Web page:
What Happens When Dad Doesn’t Show Up? by Jackie Pilossoph for ESME
It starts the day a child is born: a mom’s desire to make things all better. Remember how hard it was when your baby was wailing and you couldn’t figure out how to get him to stop? Well, that desire doesn’t change as your kids get older.
I think every Solo Mom would agree that when your child is upset, sad, crying, or angry, all you want to do is fix it for her. In many instances, there are ways you can help, but sometimes the circumstances around what is bothering your child is out of your control, and you start to feel helpless and frustrated.
One such circumstance involves ex-husbands who don’t show up for visitations and/or become less and less involved in the child’s life. It is beyond hurtful to kids—and their moms.
A woman in this situation recently asked the following question to a group of Solo Moms:
What do you do when you can’t get in touch with your four-year-old child’s father for four days and she wants to talk to him? I can’t keep lying to her and telling her he is working all the time. It’s breaking my heart.
For advice on her situation, I turned to Sarah Rudek, a Chicago-based licensed professional counselor whose practice specializes in children, teens, and young adults. Rudek, who holds a master’s degree in clinical psychology, says young children don’t have the capability to label how they are feeling.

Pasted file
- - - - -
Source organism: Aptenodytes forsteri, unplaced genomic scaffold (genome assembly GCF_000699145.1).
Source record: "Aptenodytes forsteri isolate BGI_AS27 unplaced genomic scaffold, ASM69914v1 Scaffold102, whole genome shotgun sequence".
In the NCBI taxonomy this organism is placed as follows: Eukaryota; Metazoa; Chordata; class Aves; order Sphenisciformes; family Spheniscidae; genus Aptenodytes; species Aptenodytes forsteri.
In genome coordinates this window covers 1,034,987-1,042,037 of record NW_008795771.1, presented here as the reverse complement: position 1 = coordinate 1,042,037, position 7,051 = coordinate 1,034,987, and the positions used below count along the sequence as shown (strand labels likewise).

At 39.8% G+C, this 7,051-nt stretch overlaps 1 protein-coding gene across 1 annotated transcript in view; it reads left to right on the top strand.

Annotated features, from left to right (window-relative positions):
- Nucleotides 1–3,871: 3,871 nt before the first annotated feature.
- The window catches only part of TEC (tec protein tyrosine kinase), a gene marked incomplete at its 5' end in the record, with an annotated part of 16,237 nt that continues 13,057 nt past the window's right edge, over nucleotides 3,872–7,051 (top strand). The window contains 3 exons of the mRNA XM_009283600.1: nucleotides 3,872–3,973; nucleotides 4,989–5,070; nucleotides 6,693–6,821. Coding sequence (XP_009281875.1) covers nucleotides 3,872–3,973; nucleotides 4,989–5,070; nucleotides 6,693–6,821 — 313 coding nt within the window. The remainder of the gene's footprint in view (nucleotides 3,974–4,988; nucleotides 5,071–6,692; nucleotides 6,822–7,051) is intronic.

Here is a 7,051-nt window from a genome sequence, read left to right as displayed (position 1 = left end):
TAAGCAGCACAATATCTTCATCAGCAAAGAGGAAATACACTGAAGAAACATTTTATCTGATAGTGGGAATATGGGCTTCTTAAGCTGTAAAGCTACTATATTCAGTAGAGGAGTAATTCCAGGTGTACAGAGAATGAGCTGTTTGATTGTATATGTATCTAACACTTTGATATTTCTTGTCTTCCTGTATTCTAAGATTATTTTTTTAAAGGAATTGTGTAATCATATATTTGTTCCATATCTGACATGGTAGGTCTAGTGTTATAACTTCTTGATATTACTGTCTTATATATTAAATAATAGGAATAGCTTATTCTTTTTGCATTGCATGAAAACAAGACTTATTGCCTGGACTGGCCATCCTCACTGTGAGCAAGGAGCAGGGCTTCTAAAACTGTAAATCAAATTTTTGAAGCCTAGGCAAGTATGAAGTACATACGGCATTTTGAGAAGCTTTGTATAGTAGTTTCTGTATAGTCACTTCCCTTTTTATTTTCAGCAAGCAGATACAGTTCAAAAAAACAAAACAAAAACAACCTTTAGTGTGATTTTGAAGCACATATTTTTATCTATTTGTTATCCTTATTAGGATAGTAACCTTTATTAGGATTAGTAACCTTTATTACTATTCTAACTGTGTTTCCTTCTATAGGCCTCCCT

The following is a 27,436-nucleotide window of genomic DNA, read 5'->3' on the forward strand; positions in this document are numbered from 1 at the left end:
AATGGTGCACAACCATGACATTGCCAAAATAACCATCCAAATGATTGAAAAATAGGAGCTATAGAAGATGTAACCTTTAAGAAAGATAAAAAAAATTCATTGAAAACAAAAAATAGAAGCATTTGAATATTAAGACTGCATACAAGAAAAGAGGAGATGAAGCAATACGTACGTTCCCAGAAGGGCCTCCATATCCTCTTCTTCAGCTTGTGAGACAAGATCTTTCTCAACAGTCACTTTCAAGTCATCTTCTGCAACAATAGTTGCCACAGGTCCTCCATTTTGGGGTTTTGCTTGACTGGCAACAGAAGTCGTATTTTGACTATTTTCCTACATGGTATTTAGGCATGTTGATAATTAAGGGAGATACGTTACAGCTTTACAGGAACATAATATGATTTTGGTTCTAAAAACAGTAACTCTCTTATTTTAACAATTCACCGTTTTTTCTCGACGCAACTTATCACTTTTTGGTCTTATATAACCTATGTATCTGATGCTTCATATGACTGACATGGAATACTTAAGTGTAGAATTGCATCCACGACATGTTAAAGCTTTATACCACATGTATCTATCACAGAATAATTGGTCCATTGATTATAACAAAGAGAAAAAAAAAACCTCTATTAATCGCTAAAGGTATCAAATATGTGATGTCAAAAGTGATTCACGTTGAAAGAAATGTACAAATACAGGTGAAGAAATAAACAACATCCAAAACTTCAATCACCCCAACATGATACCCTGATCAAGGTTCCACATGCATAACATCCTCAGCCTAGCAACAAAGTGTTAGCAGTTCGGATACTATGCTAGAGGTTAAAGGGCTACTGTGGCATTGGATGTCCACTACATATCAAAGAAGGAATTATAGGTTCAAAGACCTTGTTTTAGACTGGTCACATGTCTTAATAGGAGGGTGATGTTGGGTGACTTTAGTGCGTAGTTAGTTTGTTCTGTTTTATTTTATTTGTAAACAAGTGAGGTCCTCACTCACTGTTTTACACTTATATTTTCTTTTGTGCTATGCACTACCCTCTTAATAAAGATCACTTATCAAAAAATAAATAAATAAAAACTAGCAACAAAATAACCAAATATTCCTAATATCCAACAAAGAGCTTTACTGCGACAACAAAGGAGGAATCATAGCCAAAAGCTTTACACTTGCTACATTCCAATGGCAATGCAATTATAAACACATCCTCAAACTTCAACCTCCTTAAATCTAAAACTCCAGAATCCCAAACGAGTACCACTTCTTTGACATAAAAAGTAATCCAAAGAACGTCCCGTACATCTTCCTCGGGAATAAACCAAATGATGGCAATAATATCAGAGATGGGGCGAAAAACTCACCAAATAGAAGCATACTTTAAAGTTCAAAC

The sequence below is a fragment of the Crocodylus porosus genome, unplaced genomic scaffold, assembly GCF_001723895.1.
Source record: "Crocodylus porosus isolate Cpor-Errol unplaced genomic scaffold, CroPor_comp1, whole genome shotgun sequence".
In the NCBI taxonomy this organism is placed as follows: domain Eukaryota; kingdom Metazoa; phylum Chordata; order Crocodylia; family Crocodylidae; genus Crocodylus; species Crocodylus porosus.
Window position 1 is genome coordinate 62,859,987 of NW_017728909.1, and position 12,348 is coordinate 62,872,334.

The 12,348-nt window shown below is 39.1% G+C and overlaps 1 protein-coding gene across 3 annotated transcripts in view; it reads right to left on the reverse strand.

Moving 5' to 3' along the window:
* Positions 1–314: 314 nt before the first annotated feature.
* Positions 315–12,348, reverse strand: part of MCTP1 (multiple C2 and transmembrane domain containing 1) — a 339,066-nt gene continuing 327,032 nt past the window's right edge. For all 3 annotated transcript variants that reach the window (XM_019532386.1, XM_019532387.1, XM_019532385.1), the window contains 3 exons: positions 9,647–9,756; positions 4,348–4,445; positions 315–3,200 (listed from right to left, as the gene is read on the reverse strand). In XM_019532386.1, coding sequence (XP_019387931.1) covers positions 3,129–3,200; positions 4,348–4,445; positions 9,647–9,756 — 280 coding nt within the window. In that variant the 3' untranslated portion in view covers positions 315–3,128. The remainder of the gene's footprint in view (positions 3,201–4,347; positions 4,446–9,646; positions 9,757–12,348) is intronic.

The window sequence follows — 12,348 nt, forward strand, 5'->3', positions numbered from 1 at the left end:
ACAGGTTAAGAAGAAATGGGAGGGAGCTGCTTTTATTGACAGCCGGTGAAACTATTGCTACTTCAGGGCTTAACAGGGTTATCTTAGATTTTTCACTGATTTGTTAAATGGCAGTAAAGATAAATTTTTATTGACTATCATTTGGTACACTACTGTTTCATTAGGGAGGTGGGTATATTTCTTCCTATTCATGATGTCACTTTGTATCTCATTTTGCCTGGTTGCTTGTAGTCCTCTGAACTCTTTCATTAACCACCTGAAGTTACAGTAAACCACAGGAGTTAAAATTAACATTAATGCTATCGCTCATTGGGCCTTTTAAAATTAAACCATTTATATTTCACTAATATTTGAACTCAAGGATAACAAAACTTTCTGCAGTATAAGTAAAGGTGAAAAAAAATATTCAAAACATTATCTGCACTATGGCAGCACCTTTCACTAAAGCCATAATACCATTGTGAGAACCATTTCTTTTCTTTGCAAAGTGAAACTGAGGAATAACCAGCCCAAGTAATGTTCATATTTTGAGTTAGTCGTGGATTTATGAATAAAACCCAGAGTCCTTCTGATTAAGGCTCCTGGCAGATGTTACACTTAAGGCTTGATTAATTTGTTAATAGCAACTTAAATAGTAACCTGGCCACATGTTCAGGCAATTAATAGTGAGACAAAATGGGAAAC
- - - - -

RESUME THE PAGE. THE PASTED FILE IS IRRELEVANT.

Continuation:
“They have so much sadness and confusion and disappointment, and they don’t have the capability to say those words,” says Rudek, who has been working in the field for 10 years. “This can lead to frustration and irritability. They might act out to the parent who is with them the most, they might have tantrums, or they might be mean to mom.”
She says the first thing she tells a Solo Mom in this situation is to validate her child’s emotions.
“Talk to your child and say, ‘I think it’s pretty frustrating that Dad hasn’t been around lately. Should we talk about it?’” Rudek says. “This lets the child know that you understand where they are at.”
I asked Rudek for tips on what a Solo Mom can do for her child under these circumstances. Here they are:
1. Have the child draw a picture. This is a great way for a child to process emotions. You don’t even have to give it to your ex. (Click here to read the rest of the article, published on ESME)
Like this article? Check out my blog, “Involving The Kids In The Divorce: It’s Just Disgusting”